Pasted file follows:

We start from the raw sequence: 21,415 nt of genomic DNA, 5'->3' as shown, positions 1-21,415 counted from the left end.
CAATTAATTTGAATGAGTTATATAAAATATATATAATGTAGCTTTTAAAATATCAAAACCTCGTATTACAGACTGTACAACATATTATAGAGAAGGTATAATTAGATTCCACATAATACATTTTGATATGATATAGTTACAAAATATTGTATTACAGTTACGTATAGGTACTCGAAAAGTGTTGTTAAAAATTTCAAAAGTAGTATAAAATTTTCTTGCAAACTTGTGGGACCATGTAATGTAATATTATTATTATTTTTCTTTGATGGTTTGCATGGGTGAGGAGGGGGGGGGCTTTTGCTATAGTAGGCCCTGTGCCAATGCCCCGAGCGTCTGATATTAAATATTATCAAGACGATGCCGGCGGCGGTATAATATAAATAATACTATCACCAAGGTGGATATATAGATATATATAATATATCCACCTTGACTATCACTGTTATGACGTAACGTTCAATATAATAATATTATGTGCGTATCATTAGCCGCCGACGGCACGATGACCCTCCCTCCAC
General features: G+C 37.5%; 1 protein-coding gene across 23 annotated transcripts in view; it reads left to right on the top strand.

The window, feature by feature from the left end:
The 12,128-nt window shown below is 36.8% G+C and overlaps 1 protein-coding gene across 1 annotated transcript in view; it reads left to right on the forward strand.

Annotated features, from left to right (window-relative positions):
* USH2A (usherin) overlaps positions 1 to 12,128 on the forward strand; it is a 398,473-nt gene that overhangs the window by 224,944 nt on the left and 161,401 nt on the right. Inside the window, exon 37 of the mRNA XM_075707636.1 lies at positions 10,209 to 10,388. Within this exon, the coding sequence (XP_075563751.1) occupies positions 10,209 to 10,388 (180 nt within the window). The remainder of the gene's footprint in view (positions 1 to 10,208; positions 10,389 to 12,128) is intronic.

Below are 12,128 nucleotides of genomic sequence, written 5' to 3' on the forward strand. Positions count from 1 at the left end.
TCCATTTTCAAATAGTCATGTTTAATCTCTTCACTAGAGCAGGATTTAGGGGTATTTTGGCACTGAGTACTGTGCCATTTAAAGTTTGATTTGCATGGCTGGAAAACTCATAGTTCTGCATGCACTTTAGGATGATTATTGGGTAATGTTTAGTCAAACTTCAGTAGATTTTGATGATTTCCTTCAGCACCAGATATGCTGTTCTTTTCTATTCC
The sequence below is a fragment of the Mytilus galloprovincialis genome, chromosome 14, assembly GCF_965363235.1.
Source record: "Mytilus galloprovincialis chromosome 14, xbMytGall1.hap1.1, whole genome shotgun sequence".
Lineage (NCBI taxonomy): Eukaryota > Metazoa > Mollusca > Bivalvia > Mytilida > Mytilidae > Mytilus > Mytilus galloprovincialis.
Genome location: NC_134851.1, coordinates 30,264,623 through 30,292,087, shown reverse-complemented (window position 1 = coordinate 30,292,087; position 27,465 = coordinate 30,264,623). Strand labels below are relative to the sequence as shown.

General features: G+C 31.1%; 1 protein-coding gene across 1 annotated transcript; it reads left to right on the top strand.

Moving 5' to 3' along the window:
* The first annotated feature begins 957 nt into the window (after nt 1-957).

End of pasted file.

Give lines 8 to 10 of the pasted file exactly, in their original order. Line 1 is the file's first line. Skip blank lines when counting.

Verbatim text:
Below are 12,128 nucleotides of genomic sequence, written 5' to 3' on the forward strand. Positions count from 1 at the left end.
TCCATTTTCAAATAGTCATGTTTAATCTCTTCACTAGAGCAGGATTTAGGGGTATTTTGGCACTGAGTACTGTGCCATTTAAAGTTTGATTTGCATGGCTGGAAAACTCATAGTTCTGCATGCACTTTAGGATGATTATTGGGTAATGTTTAGTCAAACTTCAGTAGATTTTGATGATTTCCTTCAGCACCAGATATGCTGTTCTTTTCTATTCC
The sequence below is a fragment of the Mytilus galloprovincialis genome, chromosome 14, assembly GCF_965363235.1.